There is definitely a service time benefit the Pirates will receive in keeping Rodriguez down. That’s become pretty standard of teams to take advantage of across the game. This sucks for Rodriguez, but the blame here goes to MLB and the MLBPA for keeping this system in place.

The Pirates aren’t really in position to not use this tactic, unless they can find a way to start offering pre-MLB Debut long-term extensions.

At least Rodriguez can try to aim for the new Pre-Arbitration Bonus Pool when he does arrive in 2023.

The biggest strength of Rodriguez is that he’s a quick learner and quick to implement new things. There’s a valid argument that he could accomplish a lot in a little bit of time in the minors.

It’s not unreasonable to think that Rodriguez could make huge strides behind the plate in just a single month in Triple-A in 2023.

I think he will be the starting catcher in Pittsburgh for more games in 2023 than anyone else, regardless of when he arrives.

Our latest Roundtable will go up on the site on Thursday.

Anthony began writing over 10 years ago, starting a personal blog to cover the 2011 MLB draft, where the Pirates selected first overall. After bouncing around many websites covering hockey, he refocused his attention to baseball, his first love when it comes to sports. He eventually found himself here at Pirates Prospects in late 2021, where he covers the team’s four full season minor league affiliates.

Tim started Pirates Prospects in 2009 from his home in Virginia, which was 40 minutes from where Pedro Alvarez made his pro debut in Lynchburg. That year, the Lynchburg Hillcats won the Carolina League championship, and Pirates Prospects was born from Tim's reporting along the way. The site has grown over the years to include many more writers, and Tim has gone on to become a credentialed MLB reporter, producing Pirates Prospects each year, and will publish his 11th Prospect Guide this offseason. He has also served as the Pittsburgh Pirates correspondent for Baseball America since 2019. Behind the scenes, Tim is an avid music lover, and most of the money he gets paid to run this site goes to vinyl records.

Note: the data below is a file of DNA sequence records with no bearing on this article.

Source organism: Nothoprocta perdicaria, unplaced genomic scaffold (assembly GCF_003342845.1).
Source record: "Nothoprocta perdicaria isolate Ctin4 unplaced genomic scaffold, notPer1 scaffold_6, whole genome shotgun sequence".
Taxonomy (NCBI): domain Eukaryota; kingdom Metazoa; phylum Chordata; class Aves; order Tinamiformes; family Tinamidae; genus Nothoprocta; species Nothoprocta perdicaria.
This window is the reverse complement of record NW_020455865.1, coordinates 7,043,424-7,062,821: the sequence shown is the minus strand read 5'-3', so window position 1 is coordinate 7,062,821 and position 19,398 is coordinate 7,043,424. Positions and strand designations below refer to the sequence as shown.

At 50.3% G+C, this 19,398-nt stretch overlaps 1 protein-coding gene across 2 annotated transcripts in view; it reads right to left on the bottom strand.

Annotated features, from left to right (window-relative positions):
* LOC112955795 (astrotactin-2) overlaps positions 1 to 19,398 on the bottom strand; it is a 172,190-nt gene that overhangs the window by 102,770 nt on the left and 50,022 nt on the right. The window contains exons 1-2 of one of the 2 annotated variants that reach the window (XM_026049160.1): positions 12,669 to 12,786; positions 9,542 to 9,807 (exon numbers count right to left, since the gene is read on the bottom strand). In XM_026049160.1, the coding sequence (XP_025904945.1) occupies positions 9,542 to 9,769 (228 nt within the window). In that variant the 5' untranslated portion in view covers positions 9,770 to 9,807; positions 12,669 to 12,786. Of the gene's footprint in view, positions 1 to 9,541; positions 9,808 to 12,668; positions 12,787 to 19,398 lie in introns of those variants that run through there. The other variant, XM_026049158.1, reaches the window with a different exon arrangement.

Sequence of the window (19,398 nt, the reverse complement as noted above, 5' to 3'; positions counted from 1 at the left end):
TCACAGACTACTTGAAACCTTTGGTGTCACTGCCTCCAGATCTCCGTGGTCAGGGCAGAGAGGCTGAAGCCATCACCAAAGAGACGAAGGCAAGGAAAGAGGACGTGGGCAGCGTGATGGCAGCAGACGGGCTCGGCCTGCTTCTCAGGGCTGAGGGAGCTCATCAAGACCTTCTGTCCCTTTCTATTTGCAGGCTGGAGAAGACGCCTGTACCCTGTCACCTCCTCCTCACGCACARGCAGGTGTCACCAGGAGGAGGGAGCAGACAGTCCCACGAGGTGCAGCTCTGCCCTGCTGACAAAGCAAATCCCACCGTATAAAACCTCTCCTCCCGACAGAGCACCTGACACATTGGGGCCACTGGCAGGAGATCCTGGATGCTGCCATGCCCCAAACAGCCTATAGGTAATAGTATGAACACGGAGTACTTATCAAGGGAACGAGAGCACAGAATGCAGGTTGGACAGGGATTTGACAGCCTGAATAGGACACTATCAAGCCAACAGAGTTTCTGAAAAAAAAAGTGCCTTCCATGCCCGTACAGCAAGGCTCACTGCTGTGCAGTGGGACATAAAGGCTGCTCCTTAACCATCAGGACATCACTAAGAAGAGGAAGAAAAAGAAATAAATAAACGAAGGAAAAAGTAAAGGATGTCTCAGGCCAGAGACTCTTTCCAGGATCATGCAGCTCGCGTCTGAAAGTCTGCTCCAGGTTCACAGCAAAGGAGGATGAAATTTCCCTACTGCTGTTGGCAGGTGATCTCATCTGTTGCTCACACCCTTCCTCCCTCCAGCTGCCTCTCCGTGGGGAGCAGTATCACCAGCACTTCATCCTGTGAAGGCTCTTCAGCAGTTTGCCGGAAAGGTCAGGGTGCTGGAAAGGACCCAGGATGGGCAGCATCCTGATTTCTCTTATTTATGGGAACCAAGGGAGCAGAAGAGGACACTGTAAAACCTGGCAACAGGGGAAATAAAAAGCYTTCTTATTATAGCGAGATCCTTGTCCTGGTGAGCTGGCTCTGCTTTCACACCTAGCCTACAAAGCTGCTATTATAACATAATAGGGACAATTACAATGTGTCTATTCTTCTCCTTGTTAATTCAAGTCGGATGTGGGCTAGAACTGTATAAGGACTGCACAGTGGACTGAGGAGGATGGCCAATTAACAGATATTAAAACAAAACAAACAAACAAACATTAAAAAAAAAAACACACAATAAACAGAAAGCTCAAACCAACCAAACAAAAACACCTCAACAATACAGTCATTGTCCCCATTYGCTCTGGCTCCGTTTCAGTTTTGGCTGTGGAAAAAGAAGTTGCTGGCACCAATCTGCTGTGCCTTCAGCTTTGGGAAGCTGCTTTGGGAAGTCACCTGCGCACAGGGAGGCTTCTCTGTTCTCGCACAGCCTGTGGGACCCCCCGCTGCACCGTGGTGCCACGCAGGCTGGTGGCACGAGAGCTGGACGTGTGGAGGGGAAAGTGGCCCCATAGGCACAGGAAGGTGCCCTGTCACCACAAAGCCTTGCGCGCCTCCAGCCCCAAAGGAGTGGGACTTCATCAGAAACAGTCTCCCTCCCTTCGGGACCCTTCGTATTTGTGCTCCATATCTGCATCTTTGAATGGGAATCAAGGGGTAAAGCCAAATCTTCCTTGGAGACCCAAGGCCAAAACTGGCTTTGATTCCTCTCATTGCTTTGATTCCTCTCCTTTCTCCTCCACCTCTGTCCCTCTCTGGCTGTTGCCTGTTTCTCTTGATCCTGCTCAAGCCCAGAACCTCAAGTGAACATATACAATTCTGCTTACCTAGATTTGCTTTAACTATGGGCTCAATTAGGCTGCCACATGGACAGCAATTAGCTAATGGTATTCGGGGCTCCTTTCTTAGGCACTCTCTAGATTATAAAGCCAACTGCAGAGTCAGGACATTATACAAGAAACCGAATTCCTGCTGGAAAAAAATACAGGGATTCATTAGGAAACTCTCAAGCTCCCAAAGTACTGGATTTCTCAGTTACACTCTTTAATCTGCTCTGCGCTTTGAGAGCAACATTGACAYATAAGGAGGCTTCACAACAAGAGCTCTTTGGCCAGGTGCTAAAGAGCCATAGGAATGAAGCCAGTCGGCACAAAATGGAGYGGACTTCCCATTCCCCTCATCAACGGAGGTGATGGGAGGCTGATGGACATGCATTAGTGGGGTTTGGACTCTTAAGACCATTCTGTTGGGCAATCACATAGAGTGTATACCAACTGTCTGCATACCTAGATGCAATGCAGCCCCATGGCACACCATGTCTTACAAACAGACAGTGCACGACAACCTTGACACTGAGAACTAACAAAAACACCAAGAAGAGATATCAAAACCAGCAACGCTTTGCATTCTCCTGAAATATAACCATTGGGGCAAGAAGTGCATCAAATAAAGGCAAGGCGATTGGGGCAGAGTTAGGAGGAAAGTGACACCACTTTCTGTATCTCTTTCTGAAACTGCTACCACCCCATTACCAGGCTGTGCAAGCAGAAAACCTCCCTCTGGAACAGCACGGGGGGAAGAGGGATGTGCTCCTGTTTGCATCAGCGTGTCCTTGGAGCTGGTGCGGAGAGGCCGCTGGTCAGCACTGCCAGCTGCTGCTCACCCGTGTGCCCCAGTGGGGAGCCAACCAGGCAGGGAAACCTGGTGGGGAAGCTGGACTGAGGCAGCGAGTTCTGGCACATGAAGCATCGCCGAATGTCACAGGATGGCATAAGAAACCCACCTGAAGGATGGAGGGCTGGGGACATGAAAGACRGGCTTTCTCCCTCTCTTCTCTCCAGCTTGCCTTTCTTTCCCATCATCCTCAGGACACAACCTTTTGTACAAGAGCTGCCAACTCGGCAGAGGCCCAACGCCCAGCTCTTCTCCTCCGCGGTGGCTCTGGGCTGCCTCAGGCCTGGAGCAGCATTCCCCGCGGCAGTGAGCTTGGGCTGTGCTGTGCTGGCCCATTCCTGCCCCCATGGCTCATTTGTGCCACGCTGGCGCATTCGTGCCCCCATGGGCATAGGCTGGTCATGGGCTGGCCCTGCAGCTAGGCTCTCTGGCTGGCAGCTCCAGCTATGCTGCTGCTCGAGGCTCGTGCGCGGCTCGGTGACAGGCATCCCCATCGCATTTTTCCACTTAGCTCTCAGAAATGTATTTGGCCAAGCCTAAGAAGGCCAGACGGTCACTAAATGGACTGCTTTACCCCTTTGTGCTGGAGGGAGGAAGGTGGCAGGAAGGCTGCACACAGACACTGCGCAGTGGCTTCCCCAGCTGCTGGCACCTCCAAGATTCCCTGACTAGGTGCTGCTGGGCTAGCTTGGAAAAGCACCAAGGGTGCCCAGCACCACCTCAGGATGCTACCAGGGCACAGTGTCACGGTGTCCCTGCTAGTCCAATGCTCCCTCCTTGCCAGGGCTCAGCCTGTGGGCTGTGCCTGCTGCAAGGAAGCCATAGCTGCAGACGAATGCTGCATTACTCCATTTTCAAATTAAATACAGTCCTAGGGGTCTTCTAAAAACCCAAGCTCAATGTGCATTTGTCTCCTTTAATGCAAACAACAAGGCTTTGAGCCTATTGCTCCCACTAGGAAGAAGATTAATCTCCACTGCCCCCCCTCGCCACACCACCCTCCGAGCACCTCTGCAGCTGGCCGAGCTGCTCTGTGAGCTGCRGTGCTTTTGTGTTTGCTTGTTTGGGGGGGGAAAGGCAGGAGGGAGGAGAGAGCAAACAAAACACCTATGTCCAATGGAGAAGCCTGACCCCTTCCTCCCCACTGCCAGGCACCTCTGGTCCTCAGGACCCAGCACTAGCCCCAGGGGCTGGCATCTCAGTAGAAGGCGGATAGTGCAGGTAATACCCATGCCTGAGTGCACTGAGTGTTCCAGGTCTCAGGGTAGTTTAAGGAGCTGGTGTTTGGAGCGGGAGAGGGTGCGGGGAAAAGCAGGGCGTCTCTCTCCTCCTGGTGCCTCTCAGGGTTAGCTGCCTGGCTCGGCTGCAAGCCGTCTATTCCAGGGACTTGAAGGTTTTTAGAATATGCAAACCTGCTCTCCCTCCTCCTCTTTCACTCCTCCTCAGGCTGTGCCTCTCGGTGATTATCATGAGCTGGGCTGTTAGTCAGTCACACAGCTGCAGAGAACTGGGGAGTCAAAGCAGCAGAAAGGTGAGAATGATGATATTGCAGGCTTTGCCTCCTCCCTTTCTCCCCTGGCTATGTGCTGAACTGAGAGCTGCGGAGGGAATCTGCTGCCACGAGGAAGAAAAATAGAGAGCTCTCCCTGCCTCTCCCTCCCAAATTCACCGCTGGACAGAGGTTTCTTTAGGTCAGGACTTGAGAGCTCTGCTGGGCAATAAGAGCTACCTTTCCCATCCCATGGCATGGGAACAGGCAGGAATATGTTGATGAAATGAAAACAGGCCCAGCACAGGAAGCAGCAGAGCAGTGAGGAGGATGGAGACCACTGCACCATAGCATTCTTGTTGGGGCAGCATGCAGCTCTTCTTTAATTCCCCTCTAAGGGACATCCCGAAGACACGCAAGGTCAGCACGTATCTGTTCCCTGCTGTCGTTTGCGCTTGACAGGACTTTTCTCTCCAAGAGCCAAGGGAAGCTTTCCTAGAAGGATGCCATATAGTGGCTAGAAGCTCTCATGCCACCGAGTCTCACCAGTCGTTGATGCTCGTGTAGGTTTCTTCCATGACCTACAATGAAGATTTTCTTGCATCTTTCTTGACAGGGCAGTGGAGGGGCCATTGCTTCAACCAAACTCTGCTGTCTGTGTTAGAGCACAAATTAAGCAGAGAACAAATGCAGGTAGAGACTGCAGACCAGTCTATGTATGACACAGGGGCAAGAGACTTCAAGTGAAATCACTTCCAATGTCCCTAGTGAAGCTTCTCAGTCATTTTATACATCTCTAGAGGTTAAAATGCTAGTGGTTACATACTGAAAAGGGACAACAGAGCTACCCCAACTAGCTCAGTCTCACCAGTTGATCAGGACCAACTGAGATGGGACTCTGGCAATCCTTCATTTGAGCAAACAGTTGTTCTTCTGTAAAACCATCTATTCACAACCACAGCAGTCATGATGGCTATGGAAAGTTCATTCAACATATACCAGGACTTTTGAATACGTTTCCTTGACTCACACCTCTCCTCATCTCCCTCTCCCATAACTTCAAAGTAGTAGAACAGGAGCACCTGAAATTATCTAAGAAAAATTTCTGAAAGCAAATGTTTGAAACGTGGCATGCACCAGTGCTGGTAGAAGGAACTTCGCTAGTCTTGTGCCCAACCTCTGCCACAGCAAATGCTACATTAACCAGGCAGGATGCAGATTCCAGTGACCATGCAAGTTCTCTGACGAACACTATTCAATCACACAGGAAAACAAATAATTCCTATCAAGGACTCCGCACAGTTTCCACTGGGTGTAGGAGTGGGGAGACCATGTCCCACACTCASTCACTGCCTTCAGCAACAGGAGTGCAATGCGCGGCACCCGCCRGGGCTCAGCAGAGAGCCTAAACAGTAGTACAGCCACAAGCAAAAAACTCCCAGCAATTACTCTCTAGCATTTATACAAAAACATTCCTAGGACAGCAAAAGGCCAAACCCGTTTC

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I don’t think Linarez has the control Ortiz has or even had to start with. Every time I watch him, I want to like him, but the ball just seems to get away from him too much. You can even see it some in the clip you posted. And the velo varys too much for me.

Again, I want to like him, I just don’t see it.

Last edited 1 month ago by pittsburghbob69

And not to keep souring on the past but I’m taking Domingo Gonzalez, Trey McGough, Joe Jacques, Austin Roberts and probably even Peter Solomon and Cristian Charle over Linarez. And twice on Sundays, Joelvis.


Is it just me or does it look uncomfortable for a righty to face Linarez? Something about his motion seems like he’s aiming at them! Lol
Anyone know his splits?


It reeeaaally feels like we’re conflating the “service time manipulation” issue.

Manipulation of service time was never about whether or not to skip prospects over entire levels of minor league baseball!

Kris Bryant is the poster child specifically because he dominated AAA over an extended period the season prior to him being held back. Absolutely nobody was calling it service time manipulation when the Cubs advanced him from AA to AAA instead of straight to the show.

We’ve somehow divorced this topic from whether or not it actually benefits the team and player.

We just had a historic number of top 100 prospects make their debut on opening day rosters last year. Why don’t we see any articles on whether or not their teams actually benefited from it? Shouldn’t that be materially important to this discussion?

Last edited 1 month ago by NMR

I like Linares size and was impressed by his second half performance. It seemed like something clicked. Lets see what next season brings. May be the pirates found a way to develop at least one pitcher.